Writing is producing, said the Marxist

Marx and Engels at work together

When you buy a book, you are a consumer. When you write a book, you are a producer. How long has it been since writers thought of themselves as workers, do you think? Thought of themselves as workers first and foremost, that is. I often wonder how many consumers of the written word visualise writers/authors as existing on some kind of gossamer cloud, floating above us all, living up on Mount Olympus at the left hand of the gods, the nine Muses dancing around them.

The reality is very different.

Having said that, I realise I really should produce (that word again) statistics to back up the reality for writers, but I do know, off the top of my head, that fewer than 1% of published writers are making the kind of money that allows one to buy, let alone furnish, a gossamer cloud. Writing doesn’t pay all that well, and the amount of labour that goes into the act of writing, when measured out in hours spent on the product, compared to how much the writer is usually paid, makes the act of writing a labour of love.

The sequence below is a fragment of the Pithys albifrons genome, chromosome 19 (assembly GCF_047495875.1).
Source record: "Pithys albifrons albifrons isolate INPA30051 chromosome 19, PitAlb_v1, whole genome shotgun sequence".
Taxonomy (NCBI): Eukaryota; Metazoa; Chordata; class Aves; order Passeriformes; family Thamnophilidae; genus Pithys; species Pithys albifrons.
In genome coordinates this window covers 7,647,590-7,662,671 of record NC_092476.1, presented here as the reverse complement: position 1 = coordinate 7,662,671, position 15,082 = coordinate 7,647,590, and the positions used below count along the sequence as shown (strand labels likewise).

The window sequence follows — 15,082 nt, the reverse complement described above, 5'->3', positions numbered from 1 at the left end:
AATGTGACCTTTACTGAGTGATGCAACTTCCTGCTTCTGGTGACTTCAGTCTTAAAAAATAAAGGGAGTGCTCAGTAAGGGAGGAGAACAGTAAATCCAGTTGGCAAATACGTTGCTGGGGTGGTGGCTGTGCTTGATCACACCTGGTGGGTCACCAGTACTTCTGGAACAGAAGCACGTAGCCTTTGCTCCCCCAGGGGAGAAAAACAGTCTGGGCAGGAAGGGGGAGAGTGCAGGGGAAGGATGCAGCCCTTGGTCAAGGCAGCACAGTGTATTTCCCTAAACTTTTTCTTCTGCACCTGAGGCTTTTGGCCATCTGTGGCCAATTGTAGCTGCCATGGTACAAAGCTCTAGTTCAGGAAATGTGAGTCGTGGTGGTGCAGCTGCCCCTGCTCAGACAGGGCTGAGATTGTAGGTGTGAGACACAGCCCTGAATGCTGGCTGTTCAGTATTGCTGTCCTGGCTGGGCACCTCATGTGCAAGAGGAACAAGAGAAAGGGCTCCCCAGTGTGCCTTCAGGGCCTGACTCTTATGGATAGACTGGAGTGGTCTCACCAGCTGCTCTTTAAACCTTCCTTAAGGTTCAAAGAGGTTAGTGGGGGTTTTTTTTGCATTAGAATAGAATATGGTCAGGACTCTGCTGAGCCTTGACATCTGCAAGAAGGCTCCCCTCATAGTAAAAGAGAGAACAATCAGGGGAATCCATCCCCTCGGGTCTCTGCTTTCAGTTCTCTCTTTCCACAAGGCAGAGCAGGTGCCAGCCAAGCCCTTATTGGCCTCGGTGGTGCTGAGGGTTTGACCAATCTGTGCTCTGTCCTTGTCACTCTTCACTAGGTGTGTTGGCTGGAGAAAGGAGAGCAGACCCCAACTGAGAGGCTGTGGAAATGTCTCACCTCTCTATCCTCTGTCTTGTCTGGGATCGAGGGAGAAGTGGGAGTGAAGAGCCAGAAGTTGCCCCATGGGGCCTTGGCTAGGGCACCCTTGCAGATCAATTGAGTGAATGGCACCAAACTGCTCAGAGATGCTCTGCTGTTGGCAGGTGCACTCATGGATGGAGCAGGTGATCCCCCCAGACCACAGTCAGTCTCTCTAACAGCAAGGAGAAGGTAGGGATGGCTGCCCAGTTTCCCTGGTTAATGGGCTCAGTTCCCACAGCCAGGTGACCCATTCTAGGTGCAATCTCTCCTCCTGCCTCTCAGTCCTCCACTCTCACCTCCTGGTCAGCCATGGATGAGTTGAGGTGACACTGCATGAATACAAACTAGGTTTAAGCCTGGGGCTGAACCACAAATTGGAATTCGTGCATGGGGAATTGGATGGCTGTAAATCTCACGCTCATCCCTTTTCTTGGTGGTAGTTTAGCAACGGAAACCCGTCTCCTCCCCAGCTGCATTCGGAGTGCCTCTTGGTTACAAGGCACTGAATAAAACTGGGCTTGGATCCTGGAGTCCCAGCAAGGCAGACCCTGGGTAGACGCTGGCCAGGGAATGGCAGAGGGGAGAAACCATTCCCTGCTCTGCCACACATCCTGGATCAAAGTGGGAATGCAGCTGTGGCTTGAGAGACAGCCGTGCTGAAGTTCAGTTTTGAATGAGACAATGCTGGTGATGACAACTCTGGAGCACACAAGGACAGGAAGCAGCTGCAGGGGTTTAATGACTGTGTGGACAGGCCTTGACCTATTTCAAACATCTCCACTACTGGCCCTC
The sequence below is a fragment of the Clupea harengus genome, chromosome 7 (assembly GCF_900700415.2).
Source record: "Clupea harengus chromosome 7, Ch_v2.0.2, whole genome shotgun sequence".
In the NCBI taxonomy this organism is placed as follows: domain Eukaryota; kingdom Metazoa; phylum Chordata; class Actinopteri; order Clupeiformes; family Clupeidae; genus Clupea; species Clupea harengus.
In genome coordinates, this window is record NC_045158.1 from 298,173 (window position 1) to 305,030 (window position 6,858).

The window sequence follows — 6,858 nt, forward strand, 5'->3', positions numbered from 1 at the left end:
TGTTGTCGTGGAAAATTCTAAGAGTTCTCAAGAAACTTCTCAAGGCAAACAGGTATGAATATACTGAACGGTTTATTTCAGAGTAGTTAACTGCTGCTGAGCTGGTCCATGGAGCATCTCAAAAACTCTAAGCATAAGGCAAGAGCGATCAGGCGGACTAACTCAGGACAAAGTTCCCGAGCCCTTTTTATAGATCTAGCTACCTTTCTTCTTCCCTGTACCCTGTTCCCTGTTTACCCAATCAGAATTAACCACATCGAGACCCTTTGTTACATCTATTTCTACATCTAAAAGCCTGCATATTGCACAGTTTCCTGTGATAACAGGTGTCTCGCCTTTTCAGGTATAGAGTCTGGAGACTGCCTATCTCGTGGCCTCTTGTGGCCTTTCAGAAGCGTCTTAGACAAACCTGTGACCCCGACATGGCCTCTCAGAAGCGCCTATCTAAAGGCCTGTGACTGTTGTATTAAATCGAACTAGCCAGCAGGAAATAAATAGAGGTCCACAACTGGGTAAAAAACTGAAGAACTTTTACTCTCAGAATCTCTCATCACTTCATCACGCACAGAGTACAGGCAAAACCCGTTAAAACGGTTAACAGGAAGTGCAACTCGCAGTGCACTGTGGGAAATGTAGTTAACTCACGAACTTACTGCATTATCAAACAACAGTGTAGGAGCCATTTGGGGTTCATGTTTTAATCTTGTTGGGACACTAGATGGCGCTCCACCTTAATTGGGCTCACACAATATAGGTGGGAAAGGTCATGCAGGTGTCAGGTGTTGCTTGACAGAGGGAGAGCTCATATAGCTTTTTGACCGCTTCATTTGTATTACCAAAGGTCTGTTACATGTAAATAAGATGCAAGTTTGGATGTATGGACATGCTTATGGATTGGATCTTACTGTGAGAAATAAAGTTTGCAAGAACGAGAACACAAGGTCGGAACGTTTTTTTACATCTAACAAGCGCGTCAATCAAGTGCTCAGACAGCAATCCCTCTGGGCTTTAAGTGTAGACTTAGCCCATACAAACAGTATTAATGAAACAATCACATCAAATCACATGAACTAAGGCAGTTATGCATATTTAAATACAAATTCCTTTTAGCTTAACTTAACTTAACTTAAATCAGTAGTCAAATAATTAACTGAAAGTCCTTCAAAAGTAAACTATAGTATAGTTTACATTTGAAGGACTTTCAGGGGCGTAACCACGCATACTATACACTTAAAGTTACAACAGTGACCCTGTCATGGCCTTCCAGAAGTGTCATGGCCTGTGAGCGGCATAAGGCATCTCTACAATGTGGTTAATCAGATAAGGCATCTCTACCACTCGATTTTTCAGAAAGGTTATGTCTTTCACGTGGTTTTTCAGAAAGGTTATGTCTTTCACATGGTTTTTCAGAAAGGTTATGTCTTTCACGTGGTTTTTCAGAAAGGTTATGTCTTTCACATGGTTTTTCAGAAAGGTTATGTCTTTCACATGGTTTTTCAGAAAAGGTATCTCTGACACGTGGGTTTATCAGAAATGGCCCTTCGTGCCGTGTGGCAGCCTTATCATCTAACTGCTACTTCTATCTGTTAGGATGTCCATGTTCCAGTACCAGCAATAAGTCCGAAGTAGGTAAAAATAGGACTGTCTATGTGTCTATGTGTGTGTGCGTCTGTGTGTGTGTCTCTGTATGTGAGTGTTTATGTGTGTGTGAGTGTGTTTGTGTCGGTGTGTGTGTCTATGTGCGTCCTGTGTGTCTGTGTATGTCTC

Marx was a writer, as well as being a philosopher. All philosophers post-Socrates were writers too. How they got published, the deals they made, the money they might have made, or the times they went broke trying to be a publisher (I’m thinking of Mark Twain here, as well as the father of book printing, Gutenberg, who lost all his money trying to be the world’s first independent book publisher) is another matter.

So when you buy your next book, think about the process, and how expensive it is for the publisher to produce one of those bound wonders that continues to amaze me. I have a real reverence for the printed word. Okay, my first word was ‘book,’ according to my mother. I love books, but more than that, I respect the work that goes into them, and most of all, I respect the writer, who really does slog on against all odds to produce that final copy.

And you know, Marxists would probably label me an elitist, since I do not exactly toil in the fields. That thought makes me sad, because it’s not easy being a writer, I know, but it’s also not exactly salt mining, now is it? So I have guilt for being a pseudo-Marxist, but I am one nonetheless.

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